6. 6. Funding and sustainability for initiatives/ flexibility Securing appropriate resources, e.g. budget Managing extended services and multi-agency links Sustainability is a challenge Clarity—managing national initiatives cohesively Turning the vision into reality—practicalities Leadership succession The future of small schools (embedding extended services) Leadership of learning Challenges: Developing other leaders Harnessing technology and change Keeping focussed Hold dear: Children—ensuring we meet their needs Extended services Governance Funding / staffing structure New roles, sustainability Workload—retaining heads Ambition to provide the best for all children Pace of change too fast Need for consolidation now Focus on fewer top priorities—but Ofsted demands I all What works best for children Children at the heart of integrated services Each individual reaching potential The whole child—ensuring schools are skilled in range of areas to meet needs Succession and leadership Pupil progress – academic and personal development Life long learning / life skills Global interconnectivity / responsibilities Sustaining childhood
  7. 7. Budget cuts Equal pay Maintaining appropriate staffing levels Changes to the curriculum Unrealistic deadlines—new initiatives Please agree on a (joint) three sentence statement of the moral purpose you feel exemplifies why you are in this job. Making a difference to the lives of children Improving the life chances of children Develop a welcoming learning community for all stakeholders where all feel valued Provide a safe and secure environment where they feel able to make mistakes and learn from them To ensure every child has the opportunity to fulfil their potential and become resilient lifelong learners. To ensure children are happy and safe Our core purpose is to make a difference to children! Making a difference to address the needs of each person so that they can be well-rounded, confident individuals who have a commitment to lifelong learning, community well-being and improving the lives of themselves and those around them. Supporting the development of children from birth to be happy, successful adults in a global society To make a difference to children and their families. Access to rich and varied curriculum fit for the 21st century Safeguarding the emotional well-being of our communities to promote cohesion To make a difference to children and communities To raise aspirations / expectations of children and their families To contribute towards establishing strong moral values as good citizens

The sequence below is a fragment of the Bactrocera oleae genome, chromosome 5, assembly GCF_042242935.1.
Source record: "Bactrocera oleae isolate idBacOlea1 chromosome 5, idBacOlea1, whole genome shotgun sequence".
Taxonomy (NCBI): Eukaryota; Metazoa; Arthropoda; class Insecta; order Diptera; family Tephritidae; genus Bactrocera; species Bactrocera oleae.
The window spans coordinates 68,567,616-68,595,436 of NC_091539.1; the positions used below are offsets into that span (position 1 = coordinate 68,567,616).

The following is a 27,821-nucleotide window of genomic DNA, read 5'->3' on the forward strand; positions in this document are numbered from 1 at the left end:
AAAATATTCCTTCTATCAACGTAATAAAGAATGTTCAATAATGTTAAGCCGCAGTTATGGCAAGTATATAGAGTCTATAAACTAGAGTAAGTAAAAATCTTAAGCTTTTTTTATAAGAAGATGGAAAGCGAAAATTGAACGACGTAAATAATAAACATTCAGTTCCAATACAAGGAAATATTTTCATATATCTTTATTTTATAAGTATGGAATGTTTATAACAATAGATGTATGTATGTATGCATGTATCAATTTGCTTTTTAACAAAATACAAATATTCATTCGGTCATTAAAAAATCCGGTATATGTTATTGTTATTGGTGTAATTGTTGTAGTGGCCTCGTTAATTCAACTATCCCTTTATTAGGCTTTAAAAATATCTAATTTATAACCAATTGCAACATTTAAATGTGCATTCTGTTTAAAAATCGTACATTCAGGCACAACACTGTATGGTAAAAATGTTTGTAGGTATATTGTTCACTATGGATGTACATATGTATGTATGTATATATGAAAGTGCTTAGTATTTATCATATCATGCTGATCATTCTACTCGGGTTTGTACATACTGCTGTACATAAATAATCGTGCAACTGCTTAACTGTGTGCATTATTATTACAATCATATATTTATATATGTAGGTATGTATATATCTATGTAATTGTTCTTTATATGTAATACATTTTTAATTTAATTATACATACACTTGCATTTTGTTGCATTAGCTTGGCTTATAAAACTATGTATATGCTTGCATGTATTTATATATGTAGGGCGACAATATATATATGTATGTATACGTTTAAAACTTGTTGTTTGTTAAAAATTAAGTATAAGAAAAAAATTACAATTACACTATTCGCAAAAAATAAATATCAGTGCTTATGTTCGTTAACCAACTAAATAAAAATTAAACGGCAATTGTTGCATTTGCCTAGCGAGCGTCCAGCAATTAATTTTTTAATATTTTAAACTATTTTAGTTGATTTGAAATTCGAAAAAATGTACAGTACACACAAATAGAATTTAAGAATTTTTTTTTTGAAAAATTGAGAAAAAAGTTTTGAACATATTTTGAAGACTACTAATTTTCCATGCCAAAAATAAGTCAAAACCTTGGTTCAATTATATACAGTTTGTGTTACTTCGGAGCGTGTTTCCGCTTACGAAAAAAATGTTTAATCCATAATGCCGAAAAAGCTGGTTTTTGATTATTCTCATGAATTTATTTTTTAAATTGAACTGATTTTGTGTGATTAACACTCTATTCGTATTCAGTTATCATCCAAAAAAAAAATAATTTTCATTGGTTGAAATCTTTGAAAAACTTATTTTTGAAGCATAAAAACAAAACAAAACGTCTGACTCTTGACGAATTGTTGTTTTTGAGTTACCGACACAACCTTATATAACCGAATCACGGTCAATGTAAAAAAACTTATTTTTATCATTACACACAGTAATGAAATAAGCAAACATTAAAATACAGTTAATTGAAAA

8. 8. Defending childhood Question how and why we do what we do Nurturing and celebrating individuality of children and adults Children having choice and equality of opportunity We want to make a difference to life chances of children and families by provision of relevant, high quality educational opportunities To help our children make correct moral choices and to be fully human and not animal To eradicate inequalities and to build personal aspiration. To make a difference to children’s lives To share excitement and passion for learning To equip them with opportunities for quality life chances To make the difference to children, young people’s lives One thing you put in that will break the inevitable cycle of their lives To make a difference to the life chances of each child To build a sense of worth and self-esteem To develop aspirational, lifelong learners who are excited to learn Obliged to provide the best for our children so they can be the best they can be Help children to grow and be a “complete” person in society Promoting and developing learning in the community Moral purpose: Making a difference (positive!) to children’s futures, lives and education Creating the right attitudes and an enthusiasm for learning Supporting and developing children to contribute to others/ give back and shaping society Purpose of our job is to give every stakeholder the opportunity to succeed and be the best that they can be. We would attempt to achieve this by working together in partnership with all interested parties to meet the needs of our communities Ensuring opportunity for all-equity Enabling pupils to make a difference in the world they inherit